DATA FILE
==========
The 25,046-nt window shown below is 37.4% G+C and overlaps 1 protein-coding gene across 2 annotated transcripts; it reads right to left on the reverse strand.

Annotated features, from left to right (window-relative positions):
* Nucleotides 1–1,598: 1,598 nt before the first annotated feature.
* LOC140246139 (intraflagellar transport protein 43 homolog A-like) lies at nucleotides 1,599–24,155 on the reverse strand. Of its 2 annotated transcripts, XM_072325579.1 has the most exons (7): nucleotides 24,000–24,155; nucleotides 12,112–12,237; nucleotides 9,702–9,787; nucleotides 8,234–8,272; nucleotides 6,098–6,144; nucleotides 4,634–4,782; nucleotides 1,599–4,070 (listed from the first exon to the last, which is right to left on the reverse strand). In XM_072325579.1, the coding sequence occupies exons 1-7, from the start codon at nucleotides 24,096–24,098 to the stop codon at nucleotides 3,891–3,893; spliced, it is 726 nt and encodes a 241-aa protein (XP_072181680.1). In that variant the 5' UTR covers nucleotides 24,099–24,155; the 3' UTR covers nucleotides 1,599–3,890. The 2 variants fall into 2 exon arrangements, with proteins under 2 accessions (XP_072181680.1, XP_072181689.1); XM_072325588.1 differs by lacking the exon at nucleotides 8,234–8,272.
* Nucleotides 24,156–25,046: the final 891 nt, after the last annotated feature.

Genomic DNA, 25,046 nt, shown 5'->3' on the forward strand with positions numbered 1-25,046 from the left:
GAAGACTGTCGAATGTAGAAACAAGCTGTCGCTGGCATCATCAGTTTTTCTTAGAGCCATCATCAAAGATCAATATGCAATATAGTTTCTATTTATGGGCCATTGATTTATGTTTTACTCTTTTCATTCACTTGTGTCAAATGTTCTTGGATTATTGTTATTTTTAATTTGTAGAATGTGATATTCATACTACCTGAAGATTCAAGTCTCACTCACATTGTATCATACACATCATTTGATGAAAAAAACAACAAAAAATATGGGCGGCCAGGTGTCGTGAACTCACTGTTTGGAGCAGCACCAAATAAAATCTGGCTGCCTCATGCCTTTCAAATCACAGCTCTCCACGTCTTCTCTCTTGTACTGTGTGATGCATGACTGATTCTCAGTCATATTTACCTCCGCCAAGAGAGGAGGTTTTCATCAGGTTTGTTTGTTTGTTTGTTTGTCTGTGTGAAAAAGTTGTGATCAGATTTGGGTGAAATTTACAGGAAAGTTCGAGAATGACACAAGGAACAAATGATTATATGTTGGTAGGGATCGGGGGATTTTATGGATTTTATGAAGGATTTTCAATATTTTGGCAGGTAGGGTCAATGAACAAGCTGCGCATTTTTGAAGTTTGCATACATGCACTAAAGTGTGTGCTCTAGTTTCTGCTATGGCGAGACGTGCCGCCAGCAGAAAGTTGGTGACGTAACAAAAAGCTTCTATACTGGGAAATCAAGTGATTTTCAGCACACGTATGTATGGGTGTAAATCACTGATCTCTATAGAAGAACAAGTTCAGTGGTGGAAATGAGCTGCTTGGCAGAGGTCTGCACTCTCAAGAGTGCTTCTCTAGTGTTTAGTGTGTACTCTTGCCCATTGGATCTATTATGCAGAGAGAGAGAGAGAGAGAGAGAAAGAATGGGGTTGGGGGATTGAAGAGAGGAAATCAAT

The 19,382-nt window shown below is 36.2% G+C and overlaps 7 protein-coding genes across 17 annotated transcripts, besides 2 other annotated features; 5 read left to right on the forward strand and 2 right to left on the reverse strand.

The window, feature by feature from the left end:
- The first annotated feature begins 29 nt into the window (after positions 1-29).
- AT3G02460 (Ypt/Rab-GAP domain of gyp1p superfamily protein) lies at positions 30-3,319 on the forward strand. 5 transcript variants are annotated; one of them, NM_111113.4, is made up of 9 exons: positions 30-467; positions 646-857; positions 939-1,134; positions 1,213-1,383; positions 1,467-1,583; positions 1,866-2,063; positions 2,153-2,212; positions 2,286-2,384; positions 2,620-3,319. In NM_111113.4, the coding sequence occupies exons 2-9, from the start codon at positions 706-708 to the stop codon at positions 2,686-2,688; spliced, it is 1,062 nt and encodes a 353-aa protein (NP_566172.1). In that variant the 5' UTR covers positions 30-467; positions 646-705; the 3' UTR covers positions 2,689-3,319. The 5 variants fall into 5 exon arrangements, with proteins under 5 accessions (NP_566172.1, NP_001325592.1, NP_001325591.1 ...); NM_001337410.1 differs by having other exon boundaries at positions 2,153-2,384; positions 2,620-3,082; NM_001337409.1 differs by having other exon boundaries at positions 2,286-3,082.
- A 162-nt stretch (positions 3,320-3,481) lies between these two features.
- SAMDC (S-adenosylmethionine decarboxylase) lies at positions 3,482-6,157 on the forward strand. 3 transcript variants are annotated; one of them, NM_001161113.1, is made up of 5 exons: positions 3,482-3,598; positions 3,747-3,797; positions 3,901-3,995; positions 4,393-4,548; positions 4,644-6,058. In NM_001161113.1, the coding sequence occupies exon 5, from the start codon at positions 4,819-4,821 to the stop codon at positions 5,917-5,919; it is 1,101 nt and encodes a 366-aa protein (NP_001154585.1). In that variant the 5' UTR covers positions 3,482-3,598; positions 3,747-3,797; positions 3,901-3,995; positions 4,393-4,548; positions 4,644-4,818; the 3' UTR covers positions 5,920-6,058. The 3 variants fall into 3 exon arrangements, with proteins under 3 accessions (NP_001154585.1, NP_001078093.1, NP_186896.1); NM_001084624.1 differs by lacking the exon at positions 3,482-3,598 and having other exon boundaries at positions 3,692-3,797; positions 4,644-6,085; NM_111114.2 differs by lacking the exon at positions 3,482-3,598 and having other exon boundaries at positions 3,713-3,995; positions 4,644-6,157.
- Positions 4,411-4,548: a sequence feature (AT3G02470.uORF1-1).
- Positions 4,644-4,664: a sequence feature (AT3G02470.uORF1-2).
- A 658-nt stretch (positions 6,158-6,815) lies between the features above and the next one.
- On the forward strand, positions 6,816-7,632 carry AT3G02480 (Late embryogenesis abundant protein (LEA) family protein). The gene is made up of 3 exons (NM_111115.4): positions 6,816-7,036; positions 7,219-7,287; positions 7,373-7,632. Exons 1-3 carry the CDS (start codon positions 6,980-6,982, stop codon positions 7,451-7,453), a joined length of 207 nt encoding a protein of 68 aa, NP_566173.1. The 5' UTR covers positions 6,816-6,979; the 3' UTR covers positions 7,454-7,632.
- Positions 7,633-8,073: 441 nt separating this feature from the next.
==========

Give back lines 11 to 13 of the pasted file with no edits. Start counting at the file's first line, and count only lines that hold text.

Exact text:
- AT3G02460 (Ypt/Rab-GAP domain of gyp1p superfamily protein) lies at positions 30-3,319 on the forward strand. 5 transcript variants are annotated; one of them, NM_111113.4, is made up of 9 exons: positions 30-467; positions 646-857; positions 939-1,134; positions 1,213-1,383; positions 1,467-1,583; positions 1,866-2,063; positions 2,153-2,212; positions 2,286-2,384; positions 2,620-3,319. In NM_111113.4, the coding sequence occupies exons 2-9, from the start codon at positions 706-708 to the stop codon at positions 2,686-2,688; spliced, it is 1,062 nt and encodes a 353-aa protein (NP_566172.1). In that variant the 5' UTR covers positions 30-467; positions 646-705; the 3' UTR covers positions 2,689-3,319. The 5 variants fall into 5 exon arrangements, with proteins under 5 accessions (NP_566172.1, NP_001325592.1, NP_001325591.1 ...); NM_001337410.1 differs by having other exon boundaries at positions 2,153-2,384; positions 2,620-3,082; NM_001337409.1 differs by having other exon boundaries at positions 2,286-3,082.
- A 162-nt stretch (positions 3,320-3,481) lies between these two features.
- SAMDC (S-adenosylmethionine decarboxylase) lies at positions 3,482-6,157 on the forward strand. 3 transcript variants are annotated; one of them, NM_001161113.1, is made up of 5 exons: positions 3,482-3,598; positions 3,747-3,797; positions 3,901-3,995; positions 4,393-4,548; positions 4,644-6,058. In NM_001161113.1, the coding sequence occupies exon 5, from the start codon at positions 4,819-4,821 to the stop codon at positions 5,917-5,919; it is 1,101 nt and encodes a 366-aa protein (NP_001154585.1). In that variant the 5' UTR covers positions 3,482-3,598; positions 3,747-3,797; positions 3,901-3,995; positions 4,393-4,548; positions 4,644-4,818; the 3' UTR covers positions 5,920-6,058. The 3 variants fall into 3 exon arrangements, with proteins under 3 accessions (NP_001154585.1, NP_001078093.1, NP_186896.1); NM_001084624.1 differs by lacking the exon at positions 3,482-3,598 and having other exon boundaries at positions 3,692-3,797; positions 4,644-6,085; NM_111114.2 differs by lacking the exon at positions 3,482-3,598 and having other exon boundaries at positions 3,713-3,995; positions 4,644-6,157.